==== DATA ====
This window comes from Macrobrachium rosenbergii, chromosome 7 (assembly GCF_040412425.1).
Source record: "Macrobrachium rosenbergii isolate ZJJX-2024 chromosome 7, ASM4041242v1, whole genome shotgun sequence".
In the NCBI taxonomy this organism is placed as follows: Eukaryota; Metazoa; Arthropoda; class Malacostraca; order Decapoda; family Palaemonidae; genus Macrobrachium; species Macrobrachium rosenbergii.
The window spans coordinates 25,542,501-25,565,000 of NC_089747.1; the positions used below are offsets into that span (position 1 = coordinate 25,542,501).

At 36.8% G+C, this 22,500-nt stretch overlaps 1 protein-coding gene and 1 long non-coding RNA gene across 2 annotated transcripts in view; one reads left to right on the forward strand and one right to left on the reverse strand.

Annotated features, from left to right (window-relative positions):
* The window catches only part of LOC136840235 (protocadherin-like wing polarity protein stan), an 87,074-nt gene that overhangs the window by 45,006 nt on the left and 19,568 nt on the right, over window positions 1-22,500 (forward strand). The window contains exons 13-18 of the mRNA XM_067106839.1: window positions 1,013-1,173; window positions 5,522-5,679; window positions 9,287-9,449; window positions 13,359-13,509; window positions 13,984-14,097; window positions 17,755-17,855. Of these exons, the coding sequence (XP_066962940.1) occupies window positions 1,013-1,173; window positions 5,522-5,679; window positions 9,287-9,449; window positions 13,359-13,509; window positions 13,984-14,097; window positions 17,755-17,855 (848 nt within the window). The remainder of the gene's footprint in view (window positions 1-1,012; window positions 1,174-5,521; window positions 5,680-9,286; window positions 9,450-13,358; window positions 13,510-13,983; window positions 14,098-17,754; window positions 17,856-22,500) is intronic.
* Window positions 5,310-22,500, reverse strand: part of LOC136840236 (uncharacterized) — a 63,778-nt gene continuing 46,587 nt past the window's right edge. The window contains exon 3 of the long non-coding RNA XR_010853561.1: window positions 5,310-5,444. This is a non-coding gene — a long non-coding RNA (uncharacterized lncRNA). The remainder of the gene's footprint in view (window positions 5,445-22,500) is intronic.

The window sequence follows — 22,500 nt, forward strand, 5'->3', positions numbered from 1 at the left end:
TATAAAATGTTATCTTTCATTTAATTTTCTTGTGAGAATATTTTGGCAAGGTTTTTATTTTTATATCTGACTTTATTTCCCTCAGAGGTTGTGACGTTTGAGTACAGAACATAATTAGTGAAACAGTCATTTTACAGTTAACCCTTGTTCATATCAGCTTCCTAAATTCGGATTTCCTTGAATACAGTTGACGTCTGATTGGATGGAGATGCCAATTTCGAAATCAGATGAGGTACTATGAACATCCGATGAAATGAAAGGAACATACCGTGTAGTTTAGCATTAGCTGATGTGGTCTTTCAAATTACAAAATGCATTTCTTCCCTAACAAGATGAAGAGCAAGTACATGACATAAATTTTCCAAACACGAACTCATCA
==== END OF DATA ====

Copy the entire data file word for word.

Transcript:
This window comes from Macrobrachium rosenbergii, chromosome 7 (assembly GCF_040412425.1).
Source record: "Macrobrachium rosenbergii isolate ZJJX-2024 chromosome 7, ASM4041242v1, whole genome shotgun sequence".
In the NCBI taxonomy this organism is placed as follows: Eukaryota; Metazoa; Arthropoda; class Malacostraca; order Decapoda; family Palaemonidae; genus Macrobrachium; species Macrobrachium rosenbergii.
The window spans coordinates 25,542,501-25,565,000 of NC_089747.1; the positions used below are offsets into that span (position 1 = coordinate 25,542,501).

At 36.8% G+C, this 22,500-nt stretch overlaps 1 protein-coding gene and 1 long non-coding RNA gene across 2 annotated transcripts in view; one reads left to right on the forward strand and one right to left on the reverse strand.

Annotated features, from left to right (window-relative positions):
* The window catches only part of LOC136840235 (protocadherin-like wing polarity protein stan), an 87,074-nt gene that overhangs the window by 45,006 nt on the left and 19,568 nt on the right, over window positions 1-22,500 (forward strand). The window contains exons 13-18 of the mRNA XM_067106839.1: window positions 1,013-1,173; window positions 5,522-5,679; window positions 9,287-9,449; window positions 13,359-13,509; window positions 13,984-14,097; window positions 17,755-17,855. Of these exons, the coding sequence (XP_066962940.1) occupies window positions 1,013-1,173; window positions 5,522-5,679; window positions 9,287-9,449; window positions 13,359-13,509; window positions 13,984-14,097; window positions 17,755-17,855 (848 nt within the window). The remainder of the gene's footprint in view (window positions 1-1,012; window positions 1,174-5,521; window positions 5,680-9,286; window positions 9,450-13,358; window positions 13,510-13,983; window positions 14,098-17,754; window positions 17,856-22,500) is intronic.
* Window positions 5,310-22,500, reverse strand: part of LOC136840236 (uncharacterized) — a 63,778-nt gene continuing 46,587 nt past the window's right edge. The window contains exon 3 of the long non-coding RNA XR_010853561.1: window positions 5,310-5,444. This is a non-coding gene — a long non-coding RNA (uncharacterized lncRNA). The remainder of the gene's footprint in view (window positions 5,445-22,500) is intronic.

The window sequence follows — 22,500 nt, forward strand, 5'->3', positions numbered from 1 at the left end:
TATAAAATGTTATCTTTCATTTAATTTTCTTGTGAGAATATTTTGGCAAGGTTTTTATTTTTATATCTGACTTTATTTCCCTCAGAGGTTGTGACGTTTGAGTACAGAACATAATTAGTGAAACAGTCATTTTACAGTTAACCCTTGTTCATATCAGCTTCCTAAATTCGGATTTCCTTGAATACAGTTGACGTCTGATTGGATGGAGATGCCAATTTCGAAATCAGATGAGGTACTATGAACATCCGATGAAATGAAAGGAACATACCGTGTAGTTTAGCATTAGCTGATGTGGTCTTTCAAATTACAAAATGCATTTCTTCCCTAACAAGATGAAGAGCAAGTACATGACATAAATTTTCCAAACACGAACTCATCA